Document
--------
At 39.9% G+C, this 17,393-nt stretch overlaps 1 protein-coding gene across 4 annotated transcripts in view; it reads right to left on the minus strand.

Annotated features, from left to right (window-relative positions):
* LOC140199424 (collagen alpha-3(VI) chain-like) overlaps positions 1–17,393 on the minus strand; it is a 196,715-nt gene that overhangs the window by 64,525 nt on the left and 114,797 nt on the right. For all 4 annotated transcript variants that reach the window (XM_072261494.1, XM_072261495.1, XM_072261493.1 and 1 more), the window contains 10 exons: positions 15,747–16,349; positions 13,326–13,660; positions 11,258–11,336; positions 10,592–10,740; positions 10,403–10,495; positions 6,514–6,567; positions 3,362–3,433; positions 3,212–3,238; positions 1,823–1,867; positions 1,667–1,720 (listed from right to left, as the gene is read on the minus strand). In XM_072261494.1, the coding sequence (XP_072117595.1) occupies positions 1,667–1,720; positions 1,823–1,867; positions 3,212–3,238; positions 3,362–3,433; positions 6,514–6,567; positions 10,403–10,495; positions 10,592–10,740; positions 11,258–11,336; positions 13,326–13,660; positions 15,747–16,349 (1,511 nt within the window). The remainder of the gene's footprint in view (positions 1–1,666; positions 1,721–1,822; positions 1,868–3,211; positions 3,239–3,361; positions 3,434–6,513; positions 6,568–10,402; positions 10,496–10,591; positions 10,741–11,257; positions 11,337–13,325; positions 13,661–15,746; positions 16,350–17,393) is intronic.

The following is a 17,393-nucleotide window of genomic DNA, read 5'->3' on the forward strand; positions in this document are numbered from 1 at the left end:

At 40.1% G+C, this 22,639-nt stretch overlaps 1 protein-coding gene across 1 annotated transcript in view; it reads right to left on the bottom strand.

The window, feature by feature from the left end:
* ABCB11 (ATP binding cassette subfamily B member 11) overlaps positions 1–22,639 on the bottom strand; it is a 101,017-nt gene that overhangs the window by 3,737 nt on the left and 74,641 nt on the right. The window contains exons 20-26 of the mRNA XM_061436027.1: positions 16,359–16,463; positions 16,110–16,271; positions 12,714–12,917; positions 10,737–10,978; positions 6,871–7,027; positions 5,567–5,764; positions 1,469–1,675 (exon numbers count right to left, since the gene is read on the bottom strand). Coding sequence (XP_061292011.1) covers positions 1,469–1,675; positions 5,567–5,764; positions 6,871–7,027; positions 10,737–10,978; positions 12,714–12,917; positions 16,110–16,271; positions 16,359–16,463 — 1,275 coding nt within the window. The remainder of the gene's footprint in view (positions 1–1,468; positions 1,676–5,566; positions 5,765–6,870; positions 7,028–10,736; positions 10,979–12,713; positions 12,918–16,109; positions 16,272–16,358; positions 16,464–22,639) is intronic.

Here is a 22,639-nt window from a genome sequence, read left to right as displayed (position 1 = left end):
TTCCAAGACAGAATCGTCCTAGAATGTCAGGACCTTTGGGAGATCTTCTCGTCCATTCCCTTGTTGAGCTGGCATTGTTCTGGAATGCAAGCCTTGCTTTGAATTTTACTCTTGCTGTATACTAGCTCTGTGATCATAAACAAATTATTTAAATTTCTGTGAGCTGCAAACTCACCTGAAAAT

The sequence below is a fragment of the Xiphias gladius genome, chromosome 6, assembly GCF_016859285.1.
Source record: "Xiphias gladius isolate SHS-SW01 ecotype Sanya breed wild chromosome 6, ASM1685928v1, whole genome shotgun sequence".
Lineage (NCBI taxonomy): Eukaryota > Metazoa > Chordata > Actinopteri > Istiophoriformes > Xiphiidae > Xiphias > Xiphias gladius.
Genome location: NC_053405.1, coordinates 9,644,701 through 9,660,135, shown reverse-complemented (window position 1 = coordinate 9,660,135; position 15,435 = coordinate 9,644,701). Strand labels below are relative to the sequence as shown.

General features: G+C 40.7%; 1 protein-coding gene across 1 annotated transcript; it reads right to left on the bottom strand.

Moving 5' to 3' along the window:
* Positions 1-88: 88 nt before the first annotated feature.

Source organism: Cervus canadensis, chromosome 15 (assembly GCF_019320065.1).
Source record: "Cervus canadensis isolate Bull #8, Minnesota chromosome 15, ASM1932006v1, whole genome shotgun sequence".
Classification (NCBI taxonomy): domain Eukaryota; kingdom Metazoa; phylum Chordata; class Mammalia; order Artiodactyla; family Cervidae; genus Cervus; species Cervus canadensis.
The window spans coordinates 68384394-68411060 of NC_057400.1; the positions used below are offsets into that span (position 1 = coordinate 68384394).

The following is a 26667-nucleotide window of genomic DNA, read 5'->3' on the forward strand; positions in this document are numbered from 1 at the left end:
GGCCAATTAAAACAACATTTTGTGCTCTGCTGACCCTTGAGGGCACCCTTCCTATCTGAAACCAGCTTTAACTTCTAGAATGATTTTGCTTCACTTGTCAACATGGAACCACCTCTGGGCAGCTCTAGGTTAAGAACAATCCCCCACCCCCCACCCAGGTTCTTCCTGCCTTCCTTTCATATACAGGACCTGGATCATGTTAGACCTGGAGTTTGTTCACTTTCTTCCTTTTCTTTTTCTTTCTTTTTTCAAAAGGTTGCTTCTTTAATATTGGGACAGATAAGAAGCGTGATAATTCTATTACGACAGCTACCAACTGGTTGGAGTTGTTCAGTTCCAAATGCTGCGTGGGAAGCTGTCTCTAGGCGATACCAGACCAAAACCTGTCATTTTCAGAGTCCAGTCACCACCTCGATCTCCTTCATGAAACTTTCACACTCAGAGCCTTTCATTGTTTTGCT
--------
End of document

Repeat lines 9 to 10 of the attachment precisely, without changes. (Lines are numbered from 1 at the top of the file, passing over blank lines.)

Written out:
TTCCAAGACAGAATCGTCCTAGAATGTCAGGACCTTTGGGAGATCTTCTCGTCCATTCCCTTGTTGAGCTGGCATTGTTCTGGAATGCAAGCCTTGCTTTGAATTTTACTCTTGCTGTATACTAGCTCTGTGATCATAAACAAATTATTTAAATTTCTGTGAGCTGCAAACTCACCTGAAAAT

The sequence below is a fragment of the Xiphias gladius genome, chromosome 6, assembly GCF_016859285.1.